Every parent wants to bring their children up to be the best that they can. Kind, caring, respectful, hard working, fun loving, fair and more.
But I think being a mum (especially if you have a husband or partner who doesn’t help much with house or childcare), there are differences in what you want to teach your son compared with what their dad would say.
In our house, the OH would probably say that he wants to just teach him farming and rock music. But boys (and girls) definitely need to be taught that their mothers, and therefore by proxy, other females, aren’t there to be at their beck and call.
At the moment, I’ve got a long way to go to teach him that. He doesn’t seem to be motivated by rewards which makes it hard to give him encouragement to do something. I might have to start pocket money when he’s 5, maybe the prospect of seeing money increasing in his pot might do the trick. At school it doesn’t seem to be the same. He just gets on with things, but at home I have to ask several times, or negotiate that I’ll do a bit if he does the rest.
He is good at some things when I ask – crockery in or near the dishwasher if they need clearing, and he’ll help out with cleaning. But tidying up. Nightmare. Not helped by the fact that his dad, doesn’t generally help clear things up. But I’m determined that there are some things he’ll have to learn to do before he leaves primary school.
Tasks to train my son to do
1. Complete toilet training every time
That is, put the seat and lid down.
Flush every time. Always wipe his own bottom. Clean up in the toilet after himself.
Thankfully, N mostly sits down to pee, which means there’s only the lid to put down. Sometimes he does it himself, sometimes he doesn’t so I have to remind him a lot.
Bottom wiping happens in school but still leaves something to be desired at home when I’m around. We need to be able to put the toilet tissue where he can reach it rather than me having to . As for flushing, reminders needed when it’s just a pee. I will conquer and get these all ticked off (hopefully in the next year – or maybe not the cleaning aspect with bleach).
2. Clean the bath/shower and sink after use
It drives me nuts that the OH never seems to rinse round the bath (or sink) after using it. Given there’s often a lot of grime after he’s had a shower (that farm debris gets everywhere).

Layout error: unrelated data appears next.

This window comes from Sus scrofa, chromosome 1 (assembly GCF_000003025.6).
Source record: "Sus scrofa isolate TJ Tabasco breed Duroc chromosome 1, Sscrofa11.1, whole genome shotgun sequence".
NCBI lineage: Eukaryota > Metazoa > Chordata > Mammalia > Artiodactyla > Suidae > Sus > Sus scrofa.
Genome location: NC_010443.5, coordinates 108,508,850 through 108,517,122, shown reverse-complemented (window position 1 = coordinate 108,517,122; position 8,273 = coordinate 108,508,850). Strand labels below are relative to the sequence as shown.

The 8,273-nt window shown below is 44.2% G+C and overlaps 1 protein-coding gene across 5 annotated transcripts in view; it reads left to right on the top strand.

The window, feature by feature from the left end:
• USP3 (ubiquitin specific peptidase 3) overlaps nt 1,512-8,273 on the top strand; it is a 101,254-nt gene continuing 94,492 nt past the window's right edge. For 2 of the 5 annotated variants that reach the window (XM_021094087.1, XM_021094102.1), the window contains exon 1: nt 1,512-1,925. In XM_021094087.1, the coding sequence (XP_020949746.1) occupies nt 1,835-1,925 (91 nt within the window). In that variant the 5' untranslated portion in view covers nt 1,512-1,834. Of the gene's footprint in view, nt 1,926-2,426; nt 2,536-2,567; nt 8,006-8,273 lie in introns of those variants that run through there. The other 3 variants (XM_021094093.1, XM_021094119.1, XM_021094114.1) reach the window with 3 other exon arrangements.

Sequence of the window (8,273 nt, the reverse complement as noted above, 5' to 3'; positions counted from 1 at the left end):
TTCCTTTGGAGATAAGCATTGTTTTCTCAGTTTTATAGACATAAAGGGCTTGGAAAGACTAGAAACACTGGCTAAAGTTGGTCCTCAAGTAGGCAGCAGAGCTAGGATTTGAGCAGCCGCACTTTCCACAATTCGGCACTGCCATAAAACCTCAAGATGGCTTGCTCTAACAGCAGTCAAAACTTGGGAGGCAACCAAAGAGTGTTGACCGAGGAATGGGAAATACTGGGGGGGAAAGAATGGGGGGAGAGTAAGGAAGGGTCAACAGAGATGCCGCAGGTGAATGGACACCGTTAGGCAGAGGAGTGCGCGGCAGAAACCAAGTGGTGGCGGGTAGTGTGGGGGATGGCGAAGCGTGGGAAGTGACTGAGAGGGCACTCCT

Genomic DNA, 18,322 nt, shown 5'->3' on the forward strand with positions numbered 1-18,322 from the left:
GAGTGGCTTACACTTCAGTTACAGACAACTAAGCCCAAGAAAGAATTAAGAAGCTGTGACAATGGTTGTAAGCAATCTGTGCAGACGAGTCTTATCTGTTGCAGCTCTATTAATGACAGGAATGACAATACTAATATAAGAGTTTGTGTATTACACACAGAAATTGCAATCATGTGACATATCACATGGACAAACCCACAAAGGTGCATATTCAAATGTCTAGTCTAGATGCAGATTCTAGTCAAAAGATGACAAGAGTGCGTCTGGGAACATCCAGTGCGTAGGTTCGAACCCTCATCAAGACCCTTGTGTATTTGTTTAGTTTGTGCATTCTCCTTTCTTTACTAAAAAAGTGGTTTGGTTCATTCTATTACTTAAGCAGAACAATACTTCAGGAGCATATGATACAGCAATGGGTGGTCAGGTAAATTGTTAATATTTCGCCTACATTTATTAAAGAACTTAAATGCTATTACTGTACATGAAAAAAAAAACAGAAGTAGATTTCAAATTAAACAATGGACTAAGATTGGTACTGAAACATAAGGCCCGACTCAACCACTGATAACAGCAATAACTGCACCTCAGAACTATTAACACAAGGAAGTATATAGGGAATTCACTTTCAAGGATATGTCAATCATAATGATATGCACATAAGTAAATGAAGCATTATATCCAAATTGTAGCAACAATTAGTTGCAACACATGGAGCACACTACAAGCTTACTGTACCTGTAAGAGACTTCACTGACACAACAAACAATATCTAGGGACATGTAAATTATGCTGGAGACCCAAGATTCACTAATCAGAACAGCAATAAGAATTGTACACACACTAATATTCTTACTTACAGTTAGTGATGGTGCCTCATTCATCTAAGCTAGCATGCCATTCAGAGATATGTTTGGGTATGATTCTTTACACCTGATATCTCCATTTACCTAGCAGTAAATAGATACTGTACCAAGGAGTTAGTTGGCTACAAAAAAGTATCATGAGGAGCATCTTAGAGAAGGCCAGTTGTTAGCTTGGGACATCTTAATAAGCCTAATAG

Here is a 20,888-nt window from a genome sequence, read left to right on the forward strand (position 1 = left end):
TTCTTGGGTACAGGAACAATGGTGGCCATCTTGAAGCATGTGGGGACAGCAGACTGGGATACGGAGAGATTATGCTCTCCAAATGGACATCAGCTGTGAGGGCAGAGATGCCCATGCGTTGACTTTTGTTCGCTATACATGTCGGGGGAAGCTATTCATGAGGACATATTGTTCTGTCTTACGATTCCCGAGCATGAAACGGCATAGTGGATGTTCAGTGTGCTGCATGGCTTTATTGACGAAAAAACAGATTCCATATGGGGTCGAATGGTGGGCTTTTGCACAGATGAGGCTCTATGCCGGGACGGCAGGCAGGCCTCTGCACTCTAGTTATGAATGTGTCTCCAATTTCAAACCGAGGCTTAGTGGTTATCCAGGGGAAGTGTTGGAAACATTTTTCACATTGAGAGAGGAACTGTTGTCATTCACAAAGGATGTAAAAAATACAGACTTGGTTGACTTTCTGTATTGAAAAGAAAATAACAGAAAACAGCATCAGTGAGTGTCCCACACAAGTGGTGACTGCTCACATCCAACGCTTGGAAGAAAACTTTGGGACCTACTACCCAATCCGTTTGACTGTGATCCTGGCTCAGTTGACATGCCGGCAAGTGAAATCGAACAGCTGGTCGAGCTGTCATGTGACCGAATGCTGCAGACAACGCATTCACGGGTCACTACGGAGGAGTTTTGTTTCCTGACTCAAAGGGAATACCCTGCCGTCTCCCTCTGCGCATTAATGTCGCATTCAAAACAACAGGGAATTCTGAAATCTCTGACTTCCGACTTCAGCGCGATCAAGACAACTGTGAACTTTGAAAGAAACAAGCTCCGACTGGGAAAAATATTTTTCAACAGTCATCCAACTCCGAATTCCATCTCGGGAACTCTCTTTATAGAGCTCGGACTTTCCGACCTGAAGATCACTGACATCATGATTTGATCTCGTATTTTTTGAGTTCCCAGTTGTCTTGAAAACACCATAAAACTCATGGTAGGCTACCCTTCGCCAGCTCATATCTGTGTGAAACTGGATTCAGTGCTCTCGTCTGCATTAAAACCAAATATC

He knows to give the sink a swill off and will try and help me do that. And he doesn’t mind getting out the glass shower door wiper. Once he’s bigger I’ll start getting him to spritz round the bath too.
3. Remove items from trouser pockets before washing
I always forget to check pockets when I do the washing. I’ve had a lot of stuff falling out of the OHs…tissues (not sure why those in my pockets just shrink to a solid ball while the OH’s shred to pieces), coins, penknife, latex gloves, nails. The list goes on. I’m astounded that none have so far damaged the washing machine.
So that’s my objective for N, so he takes ownership of his own clothes going in the washing machine.
4. Taking clothes off the right way
A bit of a fussy one, but it would be nice if everyone put their clothes out to wash out the right way. So I don’t have to turn them back the right way before folding them. It would save a lot of time at the end of the laundry cycle.
5. Put crockery and glasses in the dishwasher
The OH is terrible at this. He had a dishwasher long before I moved in so I don’t understand why he can’t put glasses in the dishwasher instead of on the side about 30cm away. I wouldn’t mind if he reused the glass, but no. A collection appears until I get sick of it (about 4) and put them in the dishwasher.
N is better admittedly. Sometimes he’ll do it himself, other times I have to remind him. Next step is getting him to load the dishwasher the correct way so everything fits in.
6. Help with bins and recycling
N will help me take the recycling and bins down the drive to the farm gate and the wheely bins. What still needs practice is taking his rubbish to the bin in the utility room rather than leaving tissues on the side, or yoghurt pots on the table.
7. Share the load in the house
Because it’s not just down to one person, especially not if everyone has an agreed role, and if both adults work. And for him to understand that looking after the house is not women’s work.
8. Ask how the day went
As the OH is never very communicative about how his day was (‘working’) and never asks me, I’m trying to train N that it’s normal to ask how someone’s day was. It’s a great way to have a bit of chatter, and makes people feel appreciated and listened to.
At the moment, N usually says ‘can’t remember’ until bedtime, but he definitely understands that it’s normal to ask. He’s even asked me on occasion.
9. Keep kissing and hugging the people you love
N is very generous with his kisses and hugs, so I want him to know that it’s good to continue.
10. Respect for everyone
Essentially, just because someone’s different doesn’t mean they shouldn’t be respected. If you don’t agree, then just look for something you can respect them for. But don’t state facts or belittle people when it’s not true.
Hopefully if I can train my son to grow up and happily be a proper party in the house and family, then he’ll grow up as a good catch for a future partner, and be someone that people want to spend time with.
What would you like to teach your children?
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